The time that something stays on your credit report has nothing to do with the statute of limitations on filing suit. I believe the statute of limitations (SOL) is 10 years, for written contracts, in Illinois, but I do not practice there so you need to get the advice of an Illinois attorney. Most credit card agreements are considered contracts. Generally speaking, the SOL begins to run from the time of the breach of the contract, which usually is the time when you stopped making the payments. It can be extended by various acts, so it is best to consult an attorney on the matter.
Under Illinois law, the statute of limitations for a credit card case is 5 years, from the date of last activity. (Technically, each time a credit card is used, a separate unwritten contract is created).
Robert T. Kuehl
Kuehl Law, P.C.
Pull your credit report to show when the last payment was made on the account - or pull your bills to see when your last charge was. Use www.annualcreditreport.com to pull your report. Decline any additional offerings on the site.
I am an attorney licensed to practice law in Ohio and some Federal Courts throughout the United States. I am not answering your question to solicit you as a client and there is a good chance that I am not licensed to practice law in the state that you reside. I hope that you find my assistance beneficial and, at most, use my advise as a finger pointing in the right direction. An attorney client relationship is not established by posting back and forth online. One of the most beneficial aspects of working with an attorney is the attorney client privilege which does not exist when you post personal facts online to faceless strangers. Hire an attorney if you want specific legal advise. If you cannot afford one, call your local bar association or search "(your city) legal aid" online. The fact that you took the time to post your question online likely means that you could use the aid of an attorney. Call around your area and see if any local attorneys offer free consultations.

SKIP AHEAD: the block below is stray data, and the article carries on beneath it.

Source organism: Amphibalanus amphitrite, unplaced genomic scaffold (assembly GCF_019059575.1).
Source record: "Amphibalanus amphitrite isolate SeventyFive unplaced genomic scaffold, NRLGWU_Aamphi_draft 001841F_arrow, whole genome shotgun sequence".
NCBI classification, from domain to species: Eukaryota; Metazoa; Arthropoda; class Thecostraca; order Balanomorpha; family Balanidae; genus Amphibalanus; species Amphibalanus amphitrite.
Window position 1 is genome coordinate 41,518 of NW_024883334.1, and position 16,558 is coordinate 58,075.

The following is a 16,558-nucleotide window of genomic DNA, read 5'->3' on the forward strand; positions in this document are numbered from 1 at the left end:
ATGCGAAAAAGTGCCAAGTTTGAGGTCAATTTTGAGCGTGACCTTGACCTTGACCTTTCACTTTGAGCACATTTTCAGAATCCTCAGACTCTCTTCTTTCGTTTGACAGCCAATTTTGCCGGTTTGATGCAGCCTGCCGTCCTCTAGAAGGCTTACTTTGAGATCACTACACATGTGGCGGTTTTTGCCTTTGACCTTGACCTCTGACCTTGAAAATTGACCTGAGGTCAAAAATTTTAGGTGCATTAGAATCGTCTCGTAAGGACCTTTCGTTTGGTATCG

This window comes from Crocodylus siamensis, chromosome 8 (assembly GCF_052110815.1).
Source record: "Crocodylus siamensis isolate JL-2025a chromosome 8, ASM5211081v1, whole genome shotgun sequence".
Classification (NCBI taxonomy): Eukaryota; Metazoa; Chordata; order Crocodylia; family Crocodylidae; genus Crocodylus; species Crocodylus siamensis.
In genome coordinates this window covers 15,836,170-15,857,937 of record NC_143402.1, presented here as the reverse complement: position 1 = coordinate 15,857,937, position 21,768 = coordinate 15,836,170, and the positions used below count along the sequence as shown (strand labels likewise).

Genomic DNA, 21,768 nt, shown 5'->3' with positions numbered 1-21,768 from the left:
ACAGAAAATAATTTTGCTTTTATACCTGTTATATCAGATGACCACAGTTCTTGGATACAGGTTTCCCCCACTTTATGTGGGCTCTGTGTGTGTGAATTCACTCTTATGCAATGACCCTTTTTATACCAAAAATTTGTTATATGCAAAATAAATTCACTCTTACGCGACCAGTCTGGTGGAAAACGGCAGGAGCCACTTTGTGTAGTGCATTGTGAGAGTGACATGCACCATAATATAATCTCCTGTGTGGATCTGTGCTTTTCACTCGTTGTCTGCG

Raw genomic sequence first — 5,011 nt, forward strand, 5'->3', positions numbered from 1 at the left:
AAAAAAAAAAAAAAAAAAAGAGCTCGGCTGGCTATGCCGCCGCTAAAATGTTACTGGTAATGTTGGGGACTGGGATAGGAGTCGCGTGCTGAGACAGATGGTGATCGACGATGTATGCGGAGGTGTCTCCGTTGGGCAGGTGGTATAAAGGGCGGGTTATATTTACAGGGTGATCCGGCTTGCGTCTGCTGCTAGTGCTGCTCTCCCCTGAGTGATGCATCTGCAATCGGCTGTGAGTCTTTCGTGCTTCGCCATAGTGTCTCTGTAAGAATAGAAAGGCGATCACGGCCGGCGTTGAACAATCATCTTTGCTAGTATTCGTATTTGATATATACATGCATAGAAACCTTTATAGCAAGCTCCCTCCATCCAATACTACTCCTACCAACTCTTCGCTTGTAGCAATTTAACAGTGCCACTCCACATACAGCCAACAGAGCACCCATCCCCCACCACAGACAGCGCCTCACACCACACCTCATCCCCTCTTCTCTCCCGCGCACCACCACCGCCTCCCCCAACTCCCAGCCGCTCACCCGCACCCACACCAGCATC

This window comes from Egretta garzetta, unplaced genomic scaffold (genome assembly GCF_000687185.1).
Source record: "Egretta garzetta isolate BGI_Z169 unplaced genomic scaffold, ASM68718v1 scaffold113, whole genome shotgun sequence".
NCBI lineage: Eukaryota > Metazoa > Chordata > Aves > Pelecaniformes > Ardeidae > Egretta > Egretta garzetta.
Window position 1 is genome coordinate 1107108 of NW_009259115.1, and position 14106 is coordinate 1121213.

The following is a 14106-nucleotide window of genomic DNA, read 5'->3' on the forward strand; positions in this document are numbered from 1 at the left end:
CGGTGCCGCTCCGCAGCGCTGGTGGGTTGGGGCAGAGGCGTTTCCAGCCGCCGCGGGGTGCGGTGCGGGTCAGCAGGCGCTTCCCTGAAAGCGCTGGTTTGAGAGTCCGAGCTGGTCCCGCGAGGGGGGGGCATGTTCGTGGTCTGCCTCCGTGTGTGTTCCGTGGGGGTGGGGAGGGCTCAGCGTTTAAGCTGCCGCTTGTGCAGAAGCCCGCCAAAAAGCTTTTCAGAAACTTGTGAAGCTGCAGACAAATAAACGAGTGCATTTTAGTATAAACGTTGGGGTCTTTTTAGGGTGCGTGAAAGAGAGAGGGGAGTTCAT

From the date of default. The date of the first missed payment. If the date of default is listed incorrectly that is a clear violation of the fair credit reporting act, which in this specific case applies to any creditor reporting your activity to the credit bureaus. This violations comes with a $2500 statutory fine, plus attorneys fees. A good consumer attorney or debtors attorney should be able to understand and apply this to your benefit.